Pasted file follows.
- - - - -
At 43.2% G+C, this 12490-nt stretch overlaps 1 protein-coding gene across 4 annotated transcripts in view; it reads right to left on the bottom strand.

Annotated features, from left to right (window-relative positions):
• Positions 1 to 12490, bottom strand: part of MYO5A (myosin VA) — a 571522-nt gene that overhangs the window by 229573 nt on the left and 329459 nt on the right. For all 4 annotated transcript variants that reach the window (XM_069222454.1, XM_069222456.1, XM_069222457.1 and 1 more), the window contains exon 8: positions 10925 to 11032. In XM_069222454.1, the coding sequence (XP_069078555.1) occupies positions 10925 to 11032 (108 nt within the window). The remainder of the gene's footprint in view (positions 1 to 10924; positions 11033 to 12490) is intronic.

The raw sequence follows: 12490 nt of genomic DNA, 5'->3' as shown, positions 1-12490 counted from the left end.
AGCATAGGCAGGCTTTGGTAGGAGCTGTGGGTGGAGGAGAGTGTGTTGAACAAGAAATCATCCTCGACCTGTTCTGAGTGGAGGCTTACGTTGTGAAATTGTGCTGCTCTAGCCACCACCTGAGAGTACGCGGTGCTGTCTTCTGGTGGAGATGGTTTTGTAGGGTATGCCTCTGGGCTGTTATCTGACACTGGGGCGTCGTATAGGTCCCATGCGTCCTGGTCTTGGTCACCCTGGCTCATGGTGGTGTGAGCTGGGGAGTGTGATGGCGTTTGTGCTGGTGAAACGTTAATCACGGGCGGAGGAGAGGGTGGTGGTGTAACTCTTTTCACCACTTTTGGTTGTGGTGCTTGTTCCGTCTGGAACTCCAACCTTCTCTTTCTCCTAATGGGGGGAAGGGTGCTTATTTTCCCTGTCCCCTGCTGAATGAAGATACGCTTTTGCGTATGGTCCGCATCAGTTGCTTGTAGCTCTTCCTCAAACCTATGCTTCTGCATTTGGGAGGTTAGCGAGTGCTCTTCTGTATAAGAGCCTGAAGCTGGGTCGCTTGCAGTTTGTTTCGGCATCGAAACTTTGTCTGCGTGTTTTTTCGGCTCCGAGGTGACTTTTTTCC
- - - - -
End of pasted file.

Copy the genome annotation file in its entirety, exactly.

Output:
At 43.2% G+C, this 12490-nt stretch overlaps 1 protein-coding gene across 4 annotated transcripts in view; it reads right to left on the bottom strand.

Annotated features, from left to right (window-relative positions):
• Positions 1 to 12490, bottom strand: part of MYO5A (myosin VA) — a 571522-nt gene that overhangs the window by 229573 nt on the left and 329459 nt on the right. For all 4 annotated transcript variants that reach the window (XM_069222454.1, XM_069222456.1, XM_069222457.1 and 1 more), the window contains exon 8: positions 10925 to 11032. In XM_069222454.1, the coding sequence (XP_069078555.1) occupies positions 10925 to 11032 (108 nt within the window). The remainder of the gene's footprint in view (positions 1 to 10924; positions 11033 to 12490) is intronic.

The raw sequence follows: 12490 nt of genomic DNA, 5'->3' as shown, positions 1-12490 counted from the left end.
AGCATAGGCAGGCTTTGGTAGGAGCTGTGGGTGGAGGAGAGTGTGTTGAACAAGAAATCATCCTCGACCTGTTCTGAGTGGAGGCTTACGTTGTGAAATTGTGCTGCTCTAGCCACCACCTGAGAGTACGCGGTGCTGTCTTCTGGTGGAGATGGTTTTGTAGGGTATGCCTCTGGGCTGTTATCTGACACTGGGGCGTCGTATAGGTCCCATGCGTCCTGGTCTTGGTCACCCTGGCTCATGGTGGTGTGAGCTGGGGAGTGTGATGGCGTTTGTGCTGGTGAAACGTTAATCACGGGCGGAGGAGAGGGTGGTGGTGTAACTCTTTTCACCACTTTTGGTTGTGGTGCTTGTTCCGTCTGGAACTCCAACCTTCTCTTTCTCCTAATGGGGGGAAGGGTGCTTATTTTCCCTGTCCCCTGCTGAATGAAGATACGCTTTTGCGTATGGTCCGCATCAGTTGCTTGTAGCTCTTCCTCAAACCTATGCTTCTGCATTTGGGAGGTTAGCGAGTGCTCTTCTGTATAAGAGCCTGAAGCTGGGTCGCTTGCAGTTTGTTTCGGCATCGAAACTTTGTCTGCGTGTTTTTTCGGCTCCGAGGTGACTTTTTTCC